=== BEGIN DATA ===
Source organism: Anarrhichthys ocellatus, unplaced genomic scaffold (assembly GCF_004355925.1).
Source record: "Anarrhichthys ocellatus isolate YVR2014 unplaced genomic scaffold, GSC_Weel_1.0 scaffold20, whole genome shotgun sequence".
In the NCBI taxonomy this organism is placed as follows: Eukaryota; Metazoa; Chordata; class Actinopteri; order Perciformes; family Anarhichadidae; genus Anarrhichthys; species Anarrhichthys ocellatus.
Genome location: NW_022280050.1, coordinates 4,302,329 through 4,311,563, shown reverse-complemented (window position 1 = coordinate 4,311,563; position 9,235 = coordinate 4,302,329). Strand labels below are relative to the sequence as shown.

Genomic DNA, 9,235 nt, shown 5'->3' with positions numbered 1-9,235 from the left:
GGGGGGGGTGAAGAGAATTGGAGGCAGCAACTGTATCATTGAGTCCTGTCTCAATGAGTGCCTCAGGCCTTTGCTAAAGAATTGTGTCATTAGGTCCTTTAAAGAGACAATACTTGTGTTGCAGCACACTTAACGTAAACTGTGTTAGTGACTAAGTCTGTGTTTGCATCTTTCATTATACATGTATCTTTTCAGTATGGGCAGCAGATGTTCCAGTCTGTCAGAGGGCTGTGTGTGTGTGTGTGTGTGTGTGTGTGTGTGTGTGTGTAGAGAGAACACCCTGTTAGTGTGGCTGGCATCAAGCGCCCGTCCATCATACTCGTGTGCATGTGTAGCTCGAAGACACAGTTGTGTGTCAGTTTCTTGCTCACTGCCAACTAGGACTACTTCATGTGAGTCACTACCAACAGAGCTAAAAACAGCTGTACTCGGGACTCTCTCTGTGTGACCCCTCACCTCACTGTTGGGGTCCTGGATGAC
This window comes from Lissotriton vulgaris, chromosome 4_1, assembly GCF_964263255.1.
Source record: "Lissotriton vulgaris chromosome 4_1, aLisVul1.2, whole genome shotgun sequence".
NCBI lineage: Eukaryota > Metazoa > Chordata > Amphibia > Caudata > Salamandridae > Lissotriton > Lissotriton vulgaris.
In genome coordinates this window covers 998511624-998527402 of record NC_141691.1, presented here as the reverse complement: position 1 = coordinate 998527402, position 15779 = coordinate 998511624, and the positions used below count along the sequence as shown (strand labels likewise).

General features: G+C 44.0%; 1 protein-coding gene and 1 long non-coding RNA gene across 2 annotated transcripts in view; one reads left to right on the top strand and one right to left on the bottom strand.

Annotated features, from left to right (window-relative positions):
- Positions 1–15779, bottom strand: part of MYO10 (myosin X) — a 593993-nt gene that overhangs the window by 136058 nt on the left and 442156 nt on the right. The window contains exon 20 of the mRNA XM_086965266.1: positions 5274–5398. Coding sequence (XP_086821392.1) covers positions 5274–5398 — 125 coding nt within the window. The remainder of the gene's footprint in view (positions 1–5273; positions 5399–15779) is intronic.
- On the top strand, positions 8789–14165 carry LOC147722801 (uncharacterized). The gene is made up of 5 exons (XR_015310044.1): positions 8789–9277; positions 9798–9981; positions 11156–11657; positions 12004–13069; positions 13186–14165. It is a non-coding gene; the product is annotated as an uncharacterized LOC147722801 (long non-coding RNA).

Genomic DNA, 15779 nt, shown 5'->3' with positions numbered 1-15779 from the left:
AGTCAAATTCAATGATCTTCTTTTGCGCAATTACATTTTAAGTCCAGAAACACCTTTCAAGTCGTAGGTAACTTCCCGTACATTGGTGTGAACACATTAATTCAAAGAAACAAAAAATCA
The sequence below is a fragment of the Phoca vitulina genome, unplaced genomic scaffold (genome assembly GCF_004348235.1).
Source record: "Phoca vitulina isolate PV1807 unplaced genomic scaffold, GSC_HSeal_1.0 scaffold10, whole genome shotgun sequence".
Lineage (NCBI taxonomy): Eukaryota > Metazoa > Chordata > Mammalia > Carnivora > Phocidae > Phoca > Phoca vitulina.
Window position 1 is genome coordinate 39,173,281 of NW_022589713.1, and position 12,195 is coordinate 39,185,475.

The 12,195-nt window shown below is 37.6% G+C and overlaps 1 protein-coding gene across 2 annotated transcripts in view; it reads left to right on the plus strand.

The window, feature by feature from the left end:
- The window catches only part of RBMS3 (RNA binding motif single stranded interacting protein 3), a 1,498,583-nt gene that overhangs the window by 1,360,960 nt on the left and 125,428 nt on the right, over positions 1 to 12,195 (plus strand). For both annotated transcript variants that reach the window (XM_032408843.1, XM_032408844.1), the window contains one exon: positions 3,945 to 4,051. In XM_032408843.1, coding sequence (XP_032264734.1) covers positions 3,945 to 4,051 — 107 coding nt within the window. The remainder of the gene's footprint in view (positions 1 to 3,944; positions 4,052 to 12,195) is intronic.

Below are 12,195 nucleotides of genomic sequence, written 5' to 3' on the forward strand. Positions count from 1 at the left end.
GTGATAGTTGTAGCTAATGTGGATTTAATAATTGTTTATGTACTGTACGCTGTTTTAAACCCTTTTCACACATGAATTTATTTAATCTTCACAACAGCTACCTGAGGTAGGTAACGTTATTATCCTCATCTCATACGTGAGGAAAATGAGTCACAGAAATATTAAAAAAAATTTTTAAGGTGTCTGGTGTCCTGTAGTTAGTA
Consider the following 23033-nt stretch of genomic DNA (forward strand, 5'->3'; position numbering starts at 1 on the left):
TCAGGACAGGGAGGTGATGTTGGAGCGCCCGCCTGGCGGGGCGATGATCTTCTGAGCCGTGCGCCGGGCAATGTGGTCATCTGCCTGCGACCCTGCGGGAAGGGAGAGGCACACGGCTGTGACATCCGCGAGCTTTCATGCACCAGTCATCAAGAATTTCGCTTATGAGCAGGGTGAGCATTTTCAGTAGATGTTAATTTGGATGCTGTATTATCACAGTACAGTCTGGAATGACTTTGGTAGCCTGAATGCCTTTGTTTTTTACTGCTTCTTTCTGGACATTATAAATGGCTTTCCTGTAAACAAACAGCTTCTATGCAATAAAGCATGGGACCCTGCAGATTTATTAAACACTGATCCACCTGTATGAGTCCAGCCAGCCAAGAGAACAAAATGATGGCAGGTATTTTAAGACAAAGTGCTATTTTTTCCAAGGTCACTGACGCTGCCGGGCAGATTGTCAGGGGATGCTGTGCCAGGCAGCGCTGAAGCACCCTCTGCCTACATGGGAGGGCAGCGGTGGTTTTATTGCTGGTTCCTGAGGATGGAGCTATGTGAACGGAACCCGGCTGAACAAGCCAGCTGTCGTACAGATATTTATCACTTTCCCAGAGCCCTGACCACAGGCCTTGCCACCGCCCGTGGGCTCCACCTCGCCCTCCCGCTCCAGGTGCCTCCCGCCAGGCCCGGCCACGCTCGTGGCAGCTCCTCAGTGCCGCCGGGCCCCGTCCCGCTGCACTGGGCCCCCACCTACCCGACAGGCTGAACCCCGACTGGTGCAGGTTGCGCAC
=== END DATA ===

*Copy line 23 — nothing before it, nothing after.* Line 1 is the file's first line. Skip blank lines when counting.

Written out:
- The window catches only part of RBMS3 (RNA binding motif single stranded interacting protein 3), a 1,498,583-nt gene that overhangs the window by 1,360,960 nt on the left and 125,428 nt on the right, over positions 1 to 12,195 (plus strand). For both annotated transcript variants that reach the window (XM_032408843.1, XM_032408844.1), the window contains one exon: positions 3,945 to 4,051. In XM_032408843.1, coding sequence (XP_032264734.1) covers positions 3,945 to 4,051 — 107 coding nt within the window. The remainder of the gene's footprint in view (positions 1 to 3,944; positions 4,052 to 12,195) is intronic.